Under normal circumstances, dropping an entire bowl of couscous is justification for burning down your whole house and starting a new life, one where you don’t need to spend a decade finding pieces of grain on the floor. That is, unless you just happened to drop them on a metal plate that can simply turn that disaster into a beautiful pattern.
In this video from Steve Mould, he shows us how a seemingly random mess can instantly transform into an organized piece of art using a piece of metal and a bow.
First he randomly spread some couscous (though he could have used any similar item such as sand) onto a metal sheet known as a Chladni plate. Then, using a musical bow he strummed the side of the plate, which in turn created a symmetrical and elegant pattern out of the couscous. Depending on where he strummed the plate he produced a different frequency which then produced a different pattern.
German scientist Ernest Chladni (1756-1827) discovered this phenomenon while studying the motions of vibrating plates (how fortunate the plates share the same name as the guy who discovered them). From the Smithsonian’s page on him:
“Starting with a metal plate whose surface had been lightly sprinkled with sand, he found that bowing it produced characteristic patterns that could be related to the physical dimensions of the plate. ‘Chladni’s Plates,’ as they came to be called, provided an early way to visualize the effects of vibrations on mechanical surfaces.”
As Mould explains in the video, the couscous isn’t exactly being moved to those spots, but rather the grains are stopping there, because those patterns are made by where the plate isn’t moving at all–they are a resting place.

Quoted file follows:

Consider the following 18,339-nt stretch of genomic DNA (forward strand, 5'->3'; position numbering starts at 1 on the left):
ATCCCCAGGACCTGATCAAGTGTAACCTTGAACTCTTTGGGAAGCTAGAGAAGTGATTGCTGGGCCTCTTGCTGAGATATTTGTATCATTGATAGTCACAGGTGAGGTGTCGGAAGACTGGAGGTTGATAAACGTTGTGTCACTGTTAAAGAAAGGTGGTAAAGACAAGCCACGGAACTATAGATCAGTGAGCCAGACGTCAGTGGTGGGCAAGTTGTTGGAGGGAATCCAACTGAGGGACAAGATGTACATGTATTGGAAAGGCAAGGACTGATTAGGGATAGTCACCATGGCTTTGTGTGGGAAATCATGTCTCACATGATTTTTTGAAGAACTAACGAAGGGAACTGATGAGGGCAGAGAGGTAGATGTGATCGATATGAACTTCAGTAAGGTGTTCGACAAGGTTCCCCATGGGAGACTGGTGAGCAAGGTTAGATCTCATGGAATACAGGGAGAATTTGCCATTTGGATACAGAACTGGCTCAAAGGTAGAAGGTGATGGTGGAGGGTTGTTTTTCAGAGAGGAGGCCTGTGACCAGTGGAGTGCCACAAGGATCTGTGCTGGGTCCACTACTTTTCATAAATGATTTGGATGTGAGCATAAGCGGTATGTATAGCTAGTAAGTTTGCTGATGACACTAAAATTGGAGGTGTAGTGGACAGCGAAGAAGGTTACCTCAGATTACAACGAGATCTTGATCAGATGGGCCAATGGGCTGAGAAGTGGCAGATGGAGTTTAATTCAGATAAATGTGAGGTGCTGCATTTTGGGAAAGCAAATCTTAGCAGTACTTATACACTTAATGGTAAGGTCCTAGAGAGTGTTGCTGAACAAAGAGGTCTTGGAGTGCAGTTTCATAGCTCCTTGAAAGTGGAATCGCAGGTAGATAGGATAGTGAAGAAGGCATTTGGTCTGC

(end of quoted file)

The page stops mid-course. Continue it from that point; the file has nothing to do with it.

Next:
Turns out that the math behind the process was a little too much for Chladni himself, but fortunately mathematician Sophie Germain (1776-1831) was able to work out what was a problem of wave dynamics. As Mould said, “Wave dynamics is a subject that permeates all of physics.”
Unfortunately for her, she was not recognized for her work during her lifetime. Only after her death was her contribution celebrated.
Both Chladni and Germain deserve their accolades, because beyond just being really cool to watch, this discovery had tangible applications, as it “did much to improve the standing of acoustics during (Chladni’s) lifetime, and inspired many of the acoustic researchers who later extended his work. ”
“Once Chladni’s patterns began to be understood, it was found that they could also be used analytically, to provide information about the conditions that formed them. For example, violin makers have long used Chladni figures to provide feedback as they shape the critical front and back plates of the instrument’s resonance box.”
While other technologies have replaced most of the analytical applications of Chladni’s plates, “Chladni patterns are still of scientific interest.”
Sure, computers can be used to figure out these vibrations now, but that isn’t nearly as cool as watching a plate of spilled couscous suddenly turn into the wheel of a ship.
What other scientific demonstrations are your favorite ways of understanding more complex concepts? Share them with us in the comments below. Why? Because science.
Images: Steve Mould